Ration Book in Cuba

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The ration system in Cuba refers to a food distribution system known as the Libreta. Cubans are entitled to a basic ration of groceries (rice, beans, coffee...)which they can buy at their local bodega (shop) at subsidized prices.

The libreta ration booklet was introduced in 1962 by Che Guevara at that time Minister of Economy. The Cuban libreta book indicates the rations each family is allowed to buy depending on the age and gender of the family members. Milk can only be bought for children below the age of seven year and pregnant women.

The libreta booklet is distributed each year by the government and reflects the exact composition of the Cuban family.

There are frequent shortages and the distribution is often delayed. Products like soap, eggs, thootpaste, coffee are often not available. The government blames the shortages on the economic embargo by the United States. Cuba is importing huge quantities of food from, China, Vietnam, Thailand and the USA.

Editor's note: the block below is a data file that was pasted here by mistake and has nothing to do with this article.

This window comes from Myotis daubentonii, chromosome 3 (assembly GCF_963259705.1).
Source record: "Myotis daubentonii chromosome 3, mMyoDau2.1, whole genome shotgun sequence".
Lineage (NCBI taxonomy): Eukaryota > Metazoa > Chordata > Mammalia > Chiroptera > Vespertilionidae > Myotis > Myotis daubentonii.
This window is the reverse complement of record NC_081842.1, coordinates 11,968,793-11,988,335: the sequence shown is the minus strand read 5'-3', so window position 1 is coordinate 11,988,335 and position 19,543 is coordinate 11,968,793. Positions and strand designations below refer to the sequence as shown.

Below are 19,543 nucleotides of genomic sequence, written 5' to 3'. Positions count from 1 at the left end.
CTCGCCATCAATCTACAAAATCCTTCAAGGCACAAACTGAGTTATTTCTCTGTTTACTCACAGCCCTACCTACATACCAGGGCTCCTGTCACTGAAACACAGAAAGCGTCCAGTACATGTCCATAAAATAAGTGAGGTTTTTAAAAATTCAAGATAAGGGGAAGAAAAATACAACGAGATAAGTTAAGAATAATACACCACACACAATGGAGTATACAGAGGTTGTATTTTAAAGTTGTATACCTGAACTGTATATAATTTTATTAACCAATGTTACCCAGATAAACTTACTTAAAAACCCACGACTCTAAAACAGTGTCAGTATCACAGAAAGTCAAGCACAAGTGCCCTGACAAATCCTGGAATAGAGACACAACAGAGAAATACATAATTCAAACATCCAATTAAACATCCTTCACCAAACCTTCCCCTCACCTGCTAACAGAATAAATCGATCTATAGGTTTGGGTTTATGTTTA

End of the Libreta Book?

President Raul Castro declares that it is the intention of the government to ultimately eliminate the libreta. Some products like potatoes, peas and cigarettes are already removed from the ration forcing Cubans to buy additional food on the free market at a much higher price.

There is a huge risk in this move for a creating a dual society, some Cubans have access to foreign money sources, they work in the tourist industry or receive money sent by family or friends from abroad and can afford to pay higher prices, but almost half the population especially eldery retired Cubans or single mothers with children can't spend more on food.

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